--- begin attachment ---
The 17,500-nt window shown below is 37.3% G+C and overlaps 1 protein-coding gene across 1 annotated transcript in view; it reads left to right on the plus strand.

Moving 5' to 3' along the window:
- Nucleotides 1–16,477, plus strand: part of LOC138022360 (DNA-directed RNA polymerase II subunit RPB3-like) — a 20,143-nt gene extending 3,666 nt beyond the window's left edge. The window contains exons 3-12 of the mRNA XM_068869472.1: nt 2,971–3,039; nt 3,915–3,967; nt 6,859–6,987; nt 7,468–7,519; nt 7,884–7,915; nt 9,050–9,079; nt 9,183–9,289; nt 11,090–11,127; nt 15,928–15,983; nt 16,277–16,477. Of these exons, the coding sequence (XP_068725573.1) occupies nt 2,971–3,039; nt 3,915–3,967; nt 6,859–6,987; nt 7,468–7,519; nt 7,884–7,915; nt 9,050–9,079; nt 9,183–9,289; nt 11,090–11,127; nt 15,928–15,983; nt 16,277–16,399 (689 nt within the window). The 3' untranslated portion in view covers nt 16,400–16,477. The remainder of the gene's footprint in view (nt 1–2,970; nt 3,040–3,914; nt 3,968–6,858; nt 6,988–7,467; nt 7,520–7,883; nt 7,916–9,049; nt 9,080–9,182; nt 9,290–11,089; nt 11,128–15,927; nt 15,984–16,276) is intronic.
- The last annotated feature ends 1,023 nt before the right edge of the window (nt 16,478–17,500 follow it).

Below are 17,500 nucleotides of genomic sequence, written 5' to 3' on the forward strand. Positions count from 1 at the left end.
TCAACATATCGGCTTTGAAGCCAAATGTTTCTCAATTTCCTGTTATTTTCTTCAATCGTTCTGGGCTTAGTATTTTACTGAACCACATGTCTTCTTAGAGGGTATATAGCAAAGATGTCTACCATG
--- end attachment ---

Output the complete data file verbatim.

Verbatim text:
The 17,500-nt window shown below is 37.3% G+C and overlaps 1 protein-coding gene across 1 annotated transcript in view; it reads left to right on the plus strand.

Moving 5' to 3' along the window:
- Nucleotides 1–16,477, plus strand: part of LOC138022360 (DNA-directed RNA polymerase II subunit RPB3-like) — a 20,143-nt gene extending 3,666 nt beyond the window's left edge. The window contains exons 3-12 of the mRNA XM_068869472.1: nt 2,971–3,039; nt 3,915–3,967; nt 6,859–6,987; nt 7,468–7,519; nt 7,884–7,915; nt 9,050–9,079; nt 9,183–9,289; nt 11,090–11,127; nt 15,928–15,983; nt 16,277–16,477. Of these exons, the coding sequence (XP_068725573.1) occupies nt 2,971–3,039; nt 3,915–3,967; nt 6,859–6,987; nt 7,468–7,519; nt 7,884–7,915; nt 9,050–9,079; nt 9,183–9,289; nt 11,090–11,127; nt 15,928–15,983; nt 16,277–16,399 (689 nt within the window). The 3' untranslated portion in view covers nt 16,400–16,477. The remainder of the gene's footprint in view (nt 1–2,970; nt 3,040–3,914; nt 3,968–6,858; nt 6,988–7,467; nt 7,520–7,883; nt 7,916–9,049; nt 9,080–9,182; nt 9,290–11,089; nt 11,128–15,927; nt 15,984–16,276) is intronic.
- The last annotated feature ends 1,023 nt before the right edge of the window (nt 16,478–17,500 follow it).

Below are 17,500 nucleotides of genomic sequence, written 5' to 3' on the forward strand. Positions count from 1 at the left end.
TCAACATATCGGCTTTGAAGCCAAATGTTTCTCAATTTCCTGTTATTTTCTTCAATCGTTCTGGGCTTAGTATTTTACTGAACCACATGTCTTCTTAGAGGGTATATAGCAAAGATGTCTACCATG